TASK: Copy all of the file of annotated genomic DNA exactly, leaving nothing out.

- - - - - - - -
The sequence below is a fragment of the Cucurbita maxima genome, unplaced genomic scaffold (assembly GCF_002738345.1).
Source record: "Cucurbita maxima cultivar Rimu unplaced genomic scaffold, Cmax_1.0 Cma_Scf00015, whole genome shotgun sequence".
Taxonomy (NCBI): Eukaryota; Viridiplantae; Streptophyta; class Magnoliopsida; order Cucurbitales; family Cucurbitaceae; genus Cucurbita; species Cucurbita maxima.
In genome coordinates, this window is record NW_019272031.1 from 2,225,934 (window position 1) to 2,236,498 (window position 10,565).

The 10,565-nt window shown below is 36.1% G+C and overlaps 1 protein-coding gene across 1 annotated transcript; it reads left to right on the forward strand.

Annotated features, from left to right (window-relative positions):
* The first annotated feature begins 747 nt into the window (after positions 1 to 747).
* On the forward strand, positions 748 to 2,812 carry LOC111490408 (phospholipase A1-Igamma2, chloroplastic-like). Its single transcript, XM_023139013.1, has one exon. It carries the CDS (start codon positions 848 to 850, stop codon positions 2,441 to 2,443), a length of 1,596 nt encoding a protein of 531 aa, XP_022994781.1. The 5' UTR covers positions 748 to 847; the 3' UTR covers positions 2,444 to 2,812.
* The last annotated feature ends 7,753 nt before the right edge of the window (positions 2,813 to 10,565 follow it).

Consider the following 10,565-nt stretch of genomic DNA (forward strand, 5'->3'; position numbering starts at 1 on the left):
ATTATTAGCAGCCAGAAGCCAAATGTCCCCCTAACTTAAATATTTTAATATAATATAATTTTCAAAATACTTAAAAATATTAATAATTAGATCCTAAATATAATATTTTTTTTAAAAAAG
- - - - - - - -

The sequence below is a fragment of the Cucurbita maxima genome, unplaced genomic scaffold (assembly GCF_002738345.1).
Source record: "Cucurbita maxima cultivar Rimu unplaced genomic scaffold, Cmax_1.0 Cma_Scf00015, whole genome shotgun sequence".
Taxonomy (NCBI): Eukaryota; Viridiplantae; Streptophyta; class Magnoliopsida; order Cucurbitales; family Cucurbitaceae; genus Cucurbita; species Cucurbita maxima.
In genome coordinates, this window is record NW_019272031.1 from 2,225,934 (window position 1) to 2,236,498 (window position 10,565).

The 10,565-nt window shown below is 36.1% G+C and overlaps 1 protein-coding gene across 1 annotated transcript; it reads left to right on the forward strand.

Annotated features, from left to right (window-relative positions):
* The first annotated feature begins 747 nt into the window (after positions 1 to 747).
* On the forward strand, positions 748 to 2,812 carry LOC111490408 (phospholipase A1-Igamma2, chloroplastic-like). Its single transcript, XM_023139013.1, has one exon. It carries the CDS (start codon positions 848 to 850, stop codon positions 2,441 to 2,443), a length of 1,596 nt encoding a protein of 531 aa, XP_022994781.1. The 5' UTR covers positions 748 to 847; the 3' UTR covers positions 2,444 to 2,812.
* The last annotated feature ends 7,753 nt before the right edge of the window (positions 2,813 to 10,565 follow it).

Consider the following 10,565-nt stretch of genomic DNA (forward strand, 5'->3'; position numbering starts at 1 on the left):
ATTATTAGCAGCCAGAAGCCAAATGTCCCCCTAACTTAAATATTTTAATATAATATAATTTTCAAAATACTTAAAAATATTAATAATTAGATCCTAAATATAATATTTTTTTTAAAAAAG